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UPDATED Nov. 3: Information, compassion and Narcan are the tools local authorities are using to combat the continuing scourge of opioid overdose in Arlington. The town has been in the forefront of regarding the situation as a medical issue, rather than a criminal one, for nearly a decade

With fewer overdoses but more than twice the fatalities this year so far compared to all of last year, efforts to improve the situation continue, including an educational seminar held Oct. 27 at Arlington Catholic High School. and another one set for Nov. 3 at the community center

At the latter event, attendees will be able to take home a free dose of the nasal spray Narcan, a trade name for naloxone -- one of the best single remedies currently known to quickly reverse an overdose, although further medical assistance, usually in a hospital, is still needed.

APD logoCurrent Arlington numbers

Figures provided last week by the Arlington Police Department, based on known local rescue efforts, show 32 overdoses in 2021, two of them fatal, and 19 this year as of Sept. 30 -- five of them fatal. Over that nearly two-year span, 78 percent were male, 22 percent female and the age range is 18 to 66, with the average age of 36, according to updated APD statistics.

“Unfortunately, the opiate crisis continues to affect those struggling with addiction across the country, and in Arlington as well,” wrote Capt. Richard Flynn of the APD in response to a YourArlington email query. “We continue to provide services through our Arlington Opiate Outreach Initiative.” 

“Narcan education and availability is one of the key concepts to help in this crisis,” he continued. “With that, we recognize the need to continue to provide opportunities to meet with the community, educate them about the signs of overdose, how to respond and how to properly administer Narcan.”

The APD’s approach also includes the following, according to materials provided by Flynn:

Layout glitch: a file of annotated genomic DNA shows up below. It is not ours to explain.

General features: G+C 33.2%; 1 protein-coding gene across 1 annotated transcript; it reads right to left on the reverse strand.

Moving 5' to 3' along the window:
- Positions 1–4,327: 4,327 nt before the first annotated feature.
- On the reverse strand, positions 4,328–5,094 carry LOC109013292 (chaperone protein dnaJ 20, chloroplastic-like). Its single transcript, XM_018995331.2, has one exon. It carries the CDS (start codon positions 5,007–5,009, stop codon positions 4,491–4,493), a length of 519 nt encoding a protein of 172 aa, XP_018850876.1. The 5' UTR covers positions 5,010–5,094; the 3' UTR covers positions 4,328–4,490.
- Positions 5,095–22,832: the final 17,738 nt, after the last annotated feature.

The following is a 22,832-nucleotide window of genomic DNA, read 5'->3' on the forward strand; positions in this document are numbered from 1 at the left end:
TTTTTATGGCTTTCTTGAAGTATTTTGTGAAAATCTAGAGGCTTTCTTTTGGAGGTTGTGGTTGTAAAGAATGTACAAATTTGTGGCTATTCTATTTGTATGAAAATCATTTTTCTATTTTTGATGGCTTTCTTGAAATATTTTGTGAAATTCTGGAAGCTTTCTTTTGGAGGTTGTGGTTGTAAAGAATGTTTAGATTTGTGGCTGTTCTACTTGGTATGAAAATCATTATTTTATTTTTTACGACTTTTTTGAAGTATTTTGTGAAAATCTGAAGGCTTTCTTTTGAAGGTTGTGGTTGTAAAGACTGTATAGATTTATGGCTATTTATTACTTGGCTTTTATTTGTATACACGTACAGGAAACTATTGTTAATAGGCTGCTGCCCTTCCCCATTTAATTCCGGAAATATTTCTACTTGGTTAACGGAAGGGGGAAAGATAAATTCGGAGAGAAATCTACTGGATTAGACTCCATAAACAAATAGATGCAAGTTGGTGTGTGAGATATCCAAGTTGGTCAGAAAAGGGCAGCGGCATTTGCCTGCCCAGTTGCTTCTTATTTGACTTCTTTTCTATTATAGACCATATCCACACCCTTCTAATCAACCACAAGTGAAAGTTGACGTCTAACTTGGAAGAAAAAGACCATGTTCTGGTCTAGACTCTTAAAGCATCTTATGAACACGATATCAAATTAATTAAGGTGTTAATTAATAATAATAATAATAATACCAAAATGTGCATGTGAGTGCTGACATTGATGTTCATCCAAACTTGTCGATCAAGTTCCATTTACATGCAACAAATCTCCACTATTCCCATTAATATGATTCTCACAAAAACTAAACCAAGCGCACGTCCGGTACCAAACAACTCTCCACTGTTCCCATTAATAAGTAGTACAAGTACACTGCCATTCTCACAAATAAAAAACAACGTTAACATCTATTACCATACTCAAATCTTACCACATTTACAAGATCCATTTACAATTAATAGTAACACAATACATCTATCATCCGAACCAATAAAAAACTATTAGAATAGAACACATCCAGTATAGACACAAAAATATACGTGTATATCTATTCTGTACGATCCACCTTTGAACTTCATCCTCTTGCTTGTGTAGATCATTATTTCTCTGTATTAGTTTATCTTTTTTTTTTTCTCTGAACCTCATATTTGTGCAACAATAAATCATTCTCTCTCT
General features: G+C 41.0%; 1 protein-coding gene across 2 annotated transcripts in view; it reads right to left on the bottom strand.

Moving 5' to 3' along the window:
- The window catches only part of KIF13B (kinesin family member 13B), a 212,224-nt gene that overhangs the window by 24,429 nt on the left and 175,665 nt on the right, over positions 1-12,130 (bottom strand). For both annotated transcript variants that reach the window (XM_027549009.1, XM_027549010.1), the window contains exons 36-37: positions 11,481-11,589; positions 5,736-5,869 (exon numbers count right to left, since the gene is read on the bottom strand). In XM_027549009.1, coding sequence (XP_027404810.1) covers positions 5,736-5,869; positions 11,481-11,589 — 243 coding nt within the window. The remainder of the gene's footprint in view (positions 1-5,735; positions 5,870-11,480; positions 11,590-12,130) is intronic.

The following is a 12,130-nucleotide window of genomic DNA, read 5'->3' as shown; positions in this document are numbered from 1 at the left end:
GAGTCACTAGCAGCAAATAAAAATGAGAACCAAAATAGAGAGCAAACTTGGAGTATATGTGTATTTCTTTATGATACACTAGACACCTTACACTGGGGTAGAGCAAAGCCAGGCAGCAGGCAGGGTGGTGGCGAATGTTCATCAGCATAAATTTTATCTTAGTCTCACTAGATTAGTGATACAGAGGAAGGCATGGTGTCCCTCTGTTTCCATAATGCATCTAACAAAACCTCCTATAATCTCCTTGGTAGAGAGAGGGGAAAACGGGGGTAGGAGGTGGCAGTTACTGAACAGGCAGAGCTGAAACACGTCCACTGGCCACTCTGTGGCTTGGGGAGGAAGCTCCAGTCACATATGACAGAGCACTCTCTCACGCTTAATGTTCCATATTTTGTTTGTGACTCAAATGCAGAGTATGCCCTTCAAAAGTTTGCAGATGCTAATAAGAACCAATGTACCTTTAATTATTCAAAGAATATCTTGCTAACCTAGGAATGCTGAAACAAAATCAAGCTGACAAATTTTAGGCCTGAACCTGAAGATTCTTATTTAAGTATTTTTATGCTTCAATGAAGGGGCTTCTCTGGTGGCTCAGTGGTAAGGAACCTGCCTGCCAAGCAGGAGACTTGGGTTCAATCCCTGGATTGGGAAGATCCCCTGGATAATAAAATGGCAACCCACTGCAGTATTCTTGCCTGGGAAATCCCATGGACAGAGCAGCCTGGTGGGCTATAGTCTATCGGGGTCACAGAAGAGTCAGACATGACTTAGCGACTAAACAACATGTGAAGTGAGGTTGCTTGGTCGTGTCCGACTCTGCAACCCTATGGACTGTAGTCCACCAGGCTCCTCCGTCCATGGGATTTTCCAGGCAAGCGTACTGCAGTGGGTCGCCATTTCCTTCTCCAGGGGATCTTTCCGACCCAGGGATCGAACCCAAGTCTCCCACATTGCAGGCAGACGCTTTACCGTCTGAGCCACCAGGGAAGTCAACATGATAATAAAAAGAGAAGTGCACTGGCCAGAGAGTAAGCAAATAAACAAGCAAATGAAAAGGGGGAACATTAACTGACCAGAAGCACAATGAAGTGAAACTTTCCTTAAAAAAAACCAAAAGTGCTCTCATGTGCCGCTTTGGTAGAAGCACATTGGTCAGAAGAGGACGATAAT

• Talking to those who have a relationship with the person using substances;
  • Requesting a meeting to assess needs;
  • Offering assistance to get into treatment, including a search of open beds at detoxification centers and offering transportation; and
  • Offering naloxone to the person using substances and also to their relatives, friends and housemates.
Nearby communities among those of concern

The opioid-overdose situation is commonwealth-wide and nationwide. In Massachusetts, Arlington is not listed as a municipality of great concern, though two nearby communities – Cambridge and Burlington – are. 

According to another portion of the state website, overdose deaths throughout Massachusetts were [on average] almost 9-percent higher in 2021 than in 2020, though still much lower than the nationwide average

“There were 2,290 confirmed and estimated opioid-related overdose deaths [in Massachusetts] in 2021, an estimated 185 more deaths than the prior year.”

The state website goes on to state that “Fentanyl remains a persistent factor in opioid-related overdose deaths in Massachusetts. Preliminary data show fentanyl was present at a rate of 93 percent where a toxicology report was available. The presence of fentanyl has increased about 1 percent per quarter since 2016, including in the prepandemic period from 2017 to 2019, when opioid-related overdose deaths in Massachusetts were on the decline.”

Opioids include a variety of prescription medication that can be properly used for certain cardiac conditions as well as to relieve pain after surgery or injury, or regularly in some patients living with cancer or other extremely painful conditions. However, prescription medication is sometimes abused and is often stolen for that precise purpose. Opioids include, among others, the immensely powerful fentanyl, a synthetic opioid, which is sometimes prescribed but most often manufactured and obtained illegally; and heroin, which has been illegal for decades.

According to the Centers for Disease Control and Prevention, or CDC, nearly a million people have died from drug overdoses in the country since 1999, and most of those deaths are due to opioids, especially synthetic opioids. In 2020, the latest year for which reliable statistics are available, three-quarters of all overdose deaths nationally were due to opioids.


April 24, 2014: Narcan discussed at Senior Center

This news summary was published Sunday, Oct. 30, 2022; updated Nov. 2, 2022, to update local statistics to show that fatal opioid overdoses in Arlington more than doubled in the first nine months of this year compared to all of 2021; and updated Nov. 3, 2022, to add information from the CDC on the national situation.